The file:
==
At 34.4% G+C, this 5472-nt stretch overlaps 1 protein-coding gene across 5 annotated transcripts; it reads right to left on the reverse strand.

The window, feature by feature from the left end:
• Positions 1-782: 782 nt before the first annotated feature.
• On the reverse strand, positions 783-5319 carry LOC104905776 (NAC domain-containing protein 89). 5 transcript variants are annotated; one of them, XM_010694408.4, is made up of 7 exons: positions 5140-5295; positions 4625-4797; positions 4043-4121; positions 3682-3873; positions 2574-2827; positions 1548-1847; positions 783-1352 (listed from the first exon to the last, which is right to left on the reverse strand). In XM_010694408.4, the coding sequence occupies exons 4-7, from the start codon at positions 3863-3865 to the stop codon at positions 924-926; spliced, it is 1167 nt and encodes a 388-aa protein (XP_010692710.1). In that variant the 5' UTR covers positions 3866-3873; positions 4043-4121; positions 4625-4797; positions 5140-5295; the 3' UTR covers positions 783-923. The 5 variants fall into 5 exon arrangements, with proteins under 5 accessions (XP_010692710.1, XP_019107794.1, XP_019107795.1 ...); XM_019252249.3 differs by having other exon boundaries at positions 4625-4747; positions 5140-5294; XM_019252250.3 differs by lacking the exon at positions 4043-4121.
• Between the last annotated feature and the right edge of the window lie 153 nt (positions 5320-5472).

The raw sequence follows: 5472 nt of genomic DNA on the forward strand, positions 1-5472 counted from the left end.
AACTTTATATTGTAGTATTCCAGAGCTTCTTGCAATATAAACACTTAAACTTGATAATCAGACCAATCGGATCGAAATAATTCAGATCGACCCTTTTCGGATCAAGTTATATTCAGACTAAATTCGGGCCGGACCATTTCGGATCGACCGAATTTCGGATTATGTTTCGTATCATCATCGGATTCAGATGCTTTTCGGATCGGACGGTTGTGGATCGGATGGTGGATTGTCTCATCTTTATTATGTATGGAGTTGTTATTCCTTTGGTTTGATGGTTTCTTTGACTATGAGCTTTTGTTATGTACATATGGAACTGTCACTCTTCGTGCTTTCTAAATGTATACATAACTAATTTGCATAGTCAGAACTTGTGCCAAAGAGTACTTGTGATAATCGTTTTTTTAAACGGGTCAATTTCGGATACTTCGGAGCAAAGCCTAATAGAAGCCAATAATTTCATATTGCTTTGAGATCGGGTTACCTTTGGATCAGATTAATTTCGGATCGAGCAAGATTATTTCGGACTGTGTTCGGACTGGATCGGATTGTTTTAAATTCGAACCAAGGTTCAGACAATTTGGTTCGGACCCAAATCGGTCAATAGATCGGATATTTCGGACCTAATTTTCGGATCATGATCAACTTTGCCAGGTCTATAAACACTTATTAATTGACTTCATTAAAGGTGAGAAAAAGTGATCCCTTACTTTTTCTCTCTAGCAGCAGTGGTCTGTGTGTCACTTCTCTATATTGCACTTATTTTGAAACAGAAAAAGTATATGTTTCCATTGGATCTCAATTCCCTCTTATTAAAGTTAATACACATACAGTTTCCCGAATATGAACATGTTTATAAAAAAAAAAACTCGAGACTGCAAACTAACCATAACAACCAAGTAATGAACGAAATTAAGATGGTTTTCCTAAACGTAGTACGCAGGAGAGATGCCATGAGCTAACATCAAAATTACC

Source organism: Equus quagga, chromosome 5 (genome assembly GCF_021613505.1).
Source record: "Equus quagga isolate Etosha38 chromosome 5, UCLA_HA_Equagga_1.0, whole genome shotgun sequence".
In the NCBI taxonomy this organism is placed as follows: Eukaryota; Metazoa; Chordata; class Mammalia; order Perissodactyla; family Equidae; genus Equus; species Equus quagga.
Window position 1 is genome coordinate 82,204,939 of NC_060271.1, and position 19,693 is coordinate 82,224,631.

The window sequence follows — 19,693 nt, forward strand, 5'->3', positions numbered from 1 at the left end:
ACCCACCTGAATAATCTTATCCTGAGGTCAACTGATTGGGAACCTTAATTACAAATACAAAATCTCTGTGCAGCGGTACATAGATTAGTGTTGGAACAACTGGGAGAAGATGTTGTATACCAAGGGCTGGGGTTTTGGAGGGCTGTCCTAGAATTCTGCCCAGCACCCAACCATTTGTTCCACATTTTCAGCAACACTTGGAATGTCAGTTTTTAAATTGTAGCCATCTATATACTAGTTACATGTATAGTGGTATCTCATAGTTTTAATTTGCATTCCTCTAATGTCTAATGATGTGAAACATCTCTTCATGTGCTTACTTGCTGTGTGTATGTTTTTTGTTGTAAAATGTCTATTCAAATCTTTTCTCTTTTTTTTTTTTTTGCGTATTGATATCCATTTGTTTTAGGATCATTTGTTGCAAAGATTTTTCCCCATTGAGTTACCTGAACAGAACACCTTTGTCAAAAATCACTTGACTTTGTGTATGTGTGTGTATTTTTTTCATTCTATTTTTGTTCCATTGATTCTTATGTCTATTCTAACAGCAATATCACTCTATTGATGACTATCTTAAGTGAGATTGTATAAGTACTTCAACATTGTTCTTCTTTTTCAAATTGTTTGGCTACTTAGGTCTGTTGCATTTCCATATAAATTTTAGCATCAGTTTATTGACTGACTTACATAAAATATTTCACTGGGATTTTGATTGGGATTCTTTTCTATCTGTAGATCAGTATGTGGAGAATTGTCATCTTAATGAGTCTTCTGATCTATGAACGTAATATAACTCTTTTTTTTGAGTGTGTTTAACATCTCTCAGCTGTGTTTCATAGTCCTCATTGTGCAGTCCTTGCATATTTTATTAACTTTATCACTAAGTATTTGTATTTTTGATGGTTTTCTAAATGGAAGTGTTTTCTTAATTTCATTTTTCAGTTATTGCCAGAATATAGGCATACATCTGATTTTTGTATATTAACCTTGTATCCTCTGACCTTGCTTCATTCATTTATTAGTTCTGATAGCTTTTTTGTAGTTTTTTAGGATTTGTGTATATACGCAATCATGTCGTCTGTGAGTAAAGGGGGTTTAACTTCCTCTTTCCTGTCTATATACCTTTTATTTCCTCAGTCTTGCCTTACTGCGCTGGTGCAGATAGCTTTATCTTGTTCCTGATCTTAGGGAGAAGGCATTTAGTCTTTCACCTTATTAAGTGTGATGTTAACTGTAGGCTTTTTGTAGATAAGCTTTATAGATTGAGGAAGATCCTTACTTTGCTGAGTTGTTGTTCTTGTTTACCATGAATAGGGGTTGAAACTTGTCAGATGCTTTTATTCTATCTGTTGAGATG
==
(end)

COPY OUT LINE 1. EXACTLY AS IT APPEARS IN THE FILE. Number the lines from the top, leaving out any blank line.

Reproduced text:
At 34.4% G+C, this 5472-nt stretch overlaps 1 protein-coding gene across 5 annotated transcripts; it reads right to left on the reverse strand.